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I have a paper submitted to the Arxiv 4 years ago (with another co-author). At that time, the only reason that we put the article online was that someone asked us to do that in order to cite it. Since then it has been cited some times, including authors that claim that have found (independently) the same proof as ours. The paper is the solution of a combinatorics problem.

I have been thinking lately that it would help my career to get this paper published in a Journal, but I'm not quite sure if this is a good idea, since it is certainly not a new result (and it is not super-interesting, just a nice solution for a problem).

What should I do? Has anyone been in the same situation?

Any advice is very welcome!

PS: In case that is a good idea to get it published it would be nice to have some kind of advise of which journal might consider articles of the types I described, as I guess that lots of Journals won't even consider it.

  • What's your question? Are you asking if it's reasonable to submit, given that it's been known for a while? Or are you asking if the journal will have a problem with it having appeared in arXiv? – ff524 Jan 19 '15 at 17:56
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    The first one, considered that since we posted our result there has been some papers with esentially the same solution (these papers cite us ) – guest91 Jan 19 '15 at 18:06
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    Was it a new result at the time you posted it? – Nate Eldredge Jan 19 '15 at 18:32
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    It was a completely new solution to a problem (which had a much more complicated solution). – guest91 Jan 19 '15 at 18:34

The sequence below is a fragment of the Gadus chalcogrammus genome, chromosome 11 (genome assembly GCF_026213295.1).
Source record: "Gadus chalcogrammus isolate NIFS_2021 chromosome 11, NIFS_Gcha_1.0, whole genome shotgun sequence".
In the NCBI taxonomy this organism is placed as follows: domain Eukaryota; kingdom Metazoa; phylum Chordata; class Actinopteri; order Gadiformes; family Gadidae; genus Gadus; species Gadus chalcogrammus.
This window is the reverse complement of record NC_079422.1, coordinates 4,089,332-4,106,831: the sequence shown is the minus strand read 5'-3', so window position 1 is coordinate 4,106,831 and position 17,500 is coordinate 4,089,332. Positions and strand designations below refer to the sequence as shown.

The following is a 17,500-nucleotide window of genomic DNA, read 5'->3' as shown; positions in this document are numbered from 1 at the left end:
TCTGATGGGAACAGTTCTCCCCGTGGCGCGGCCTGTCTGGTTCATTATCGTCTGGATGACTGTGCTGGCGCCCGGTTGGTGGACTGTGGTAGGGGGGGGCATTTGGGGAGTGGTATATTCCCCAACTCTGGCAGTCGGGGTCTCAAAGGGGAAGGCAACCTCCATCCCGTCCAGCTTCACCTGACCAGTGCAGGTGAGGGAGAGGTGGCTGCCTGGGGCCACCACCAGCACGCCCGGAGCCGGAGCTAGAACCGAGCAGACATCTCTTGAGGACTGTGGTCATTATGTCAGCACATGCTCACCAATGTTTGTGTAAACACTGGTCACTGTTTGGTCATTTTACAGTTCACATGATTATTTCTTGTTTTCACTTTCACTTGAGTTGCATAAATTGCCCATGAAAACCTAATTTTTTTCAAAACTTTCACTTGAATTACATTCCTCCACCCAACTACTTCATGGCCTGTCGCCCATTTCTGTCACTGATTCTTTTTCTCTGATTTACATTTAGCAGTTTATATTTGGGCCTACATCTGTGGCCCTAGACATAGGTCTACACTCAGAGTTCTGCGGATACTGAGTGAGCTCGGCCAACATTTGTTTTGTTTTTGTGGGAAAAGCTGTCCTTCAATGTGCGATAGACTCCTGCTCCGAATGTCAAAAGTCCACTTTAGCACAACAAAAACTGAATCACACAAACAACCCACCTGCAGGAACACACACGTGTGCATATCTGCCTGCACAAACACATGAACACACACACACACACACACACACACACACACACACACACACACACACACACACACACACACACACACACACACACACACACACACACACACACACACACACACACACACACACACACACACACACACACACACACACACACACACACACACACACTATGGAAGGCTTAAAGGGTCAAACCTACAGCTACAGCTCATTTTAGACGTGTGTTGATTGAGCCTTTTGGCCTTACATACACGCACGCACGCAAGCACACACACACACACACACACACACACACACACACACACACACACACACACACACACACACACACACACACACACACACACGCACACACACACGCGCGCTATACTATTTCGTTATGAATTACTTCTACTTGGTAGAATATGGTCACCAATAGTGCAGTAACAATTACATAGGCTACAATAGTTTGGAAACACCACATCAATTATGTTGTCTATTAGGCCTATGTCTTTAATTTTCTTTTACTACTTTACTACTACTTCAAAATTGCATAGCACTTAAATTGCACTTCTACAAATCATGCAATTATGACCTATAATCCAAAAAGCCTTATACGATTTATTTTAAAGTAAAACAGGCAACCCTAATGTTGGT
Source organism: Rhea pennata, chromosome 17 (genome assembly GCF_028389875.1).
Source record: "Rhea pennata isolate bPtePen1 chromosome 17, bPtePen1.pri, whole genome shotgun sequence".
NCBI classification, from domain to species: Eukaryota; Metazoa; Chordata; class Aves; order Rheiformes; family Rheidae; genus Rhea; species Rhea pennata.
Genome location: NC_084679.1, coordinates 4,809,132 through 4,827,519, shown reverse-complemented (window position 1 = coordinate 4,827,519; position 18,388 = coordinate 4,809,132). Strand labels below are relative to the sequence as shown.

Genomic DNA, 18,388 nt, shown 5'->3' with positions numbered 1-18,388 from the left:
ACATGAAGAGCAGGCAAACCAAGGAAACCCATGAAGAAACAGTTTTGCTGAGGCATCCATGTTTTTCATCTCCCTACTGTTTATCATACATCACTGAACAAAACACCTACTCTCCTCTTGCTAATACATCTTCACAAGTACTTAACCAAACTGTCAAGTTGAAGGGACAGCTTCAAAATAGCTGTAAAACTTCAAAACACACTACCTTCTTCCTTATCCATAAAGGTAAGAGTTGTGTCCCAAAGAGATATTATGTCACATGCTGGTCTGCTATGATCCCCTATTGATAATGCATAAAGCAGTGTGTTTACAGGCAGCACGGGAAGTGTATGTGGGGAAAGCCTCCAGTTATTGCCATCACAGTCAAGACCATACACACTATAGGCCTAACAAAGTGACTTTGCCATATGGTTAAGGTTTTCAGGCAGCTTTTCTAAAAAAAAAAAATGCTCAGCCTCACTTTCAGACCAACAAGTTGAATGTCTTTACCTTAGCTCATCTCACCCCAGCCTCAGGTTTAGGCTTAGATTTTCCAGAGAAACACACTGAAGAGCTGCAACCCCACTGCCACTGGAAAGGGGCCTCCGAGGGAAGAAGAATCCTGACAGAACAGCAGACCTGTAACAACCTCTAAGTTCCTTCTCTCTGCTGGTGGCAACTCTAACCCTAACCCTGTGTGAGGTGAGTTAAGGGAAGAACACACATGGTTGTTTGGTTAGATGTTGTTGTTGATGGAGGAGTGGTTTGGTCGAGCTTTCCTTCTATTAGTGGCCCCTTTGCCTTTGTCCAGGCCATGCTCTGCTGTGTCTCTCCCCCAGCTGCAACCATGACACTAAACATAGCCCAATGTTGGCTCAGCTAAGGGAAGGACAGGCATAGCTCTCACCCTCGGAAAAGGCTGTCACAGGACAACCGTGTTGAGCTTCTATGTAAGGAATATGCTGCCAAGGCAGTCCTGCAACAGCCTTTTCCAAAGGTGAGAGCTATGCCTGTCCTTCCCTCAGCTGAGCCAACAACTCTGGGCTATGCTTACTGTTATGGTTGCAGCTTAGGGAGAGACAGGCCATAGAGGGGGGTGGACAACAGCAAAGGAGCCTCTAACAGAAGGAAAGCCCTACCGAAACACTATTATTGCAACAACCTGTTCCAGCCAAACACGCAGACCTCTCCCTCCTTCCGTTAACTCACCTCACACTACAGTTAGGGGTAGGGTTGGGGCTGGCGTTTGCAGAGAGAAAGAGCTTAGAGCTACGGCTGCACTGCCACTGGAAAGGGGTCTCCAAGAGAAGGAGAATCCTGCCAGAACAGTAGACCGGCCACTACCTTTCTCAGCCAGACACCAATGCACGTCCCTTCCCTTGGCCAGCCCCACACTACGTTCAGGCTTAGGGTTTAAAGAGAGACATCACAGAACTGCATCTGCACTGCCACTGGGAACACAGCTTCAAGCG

• Is it still a relevant result? – Ryan Jan 19 '15 at 23:43
3

I would attempt placing it in a journal. You did the work and I'm assuming you came up with the first, greatly improved proof. You also have citations so it must be important to someone other than you.

5

In math, it commonly happens that, for whatever reason, an unpublished work gets cited several times. (This is rather annoying when it is something useful but not easily accessible, though this is not quite your case.)

I think that whether you can easily publish it depends on how similar the work is now to published work. A collaborator and I were in a somewhat similar situation (though not the same), but our focus was different and we discussed some different things so it was publishable. (He didn't think it was interesting enough to publish originally many years ago, but then we did some additional things that made it more interesting, even after someone else had published the main result with the same method independently.)

If you want to publish it, here are two suggestions: 1) try to publish as is in conference proceedings, or 2) incorporate your old paper into a new paper which does some other things (it could be expository, or with additional new research).

As for whether publishing it will help your career, my guess it won't make a huge difference, unless you only have 1 or 2 publications, though it may help some. (It's not likely to get into a top journal unless you do something else.) It sounds like people know about your work, so letter writers can talk about it if they think it's important (in which case maybe you should've published it! but one doesn't always know in advance what will be interesting), and on your CV you can always list it as a preprint.

-1

You say that the result is "not new" and "not super interesting", so I'm not sure why it should be published in any event, regardless of whether or not and when it appeared on the arXiv.

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    Even things which are "somewhat interesting" may deserve publication. Who judges what is "super interesting", anyway? – Yemon Choi Aug 1 '16 at 13:07
  • It is interesting enough to have attracted some citations, apparently. – Federico Poloni Aug 1 '16 at 15:41

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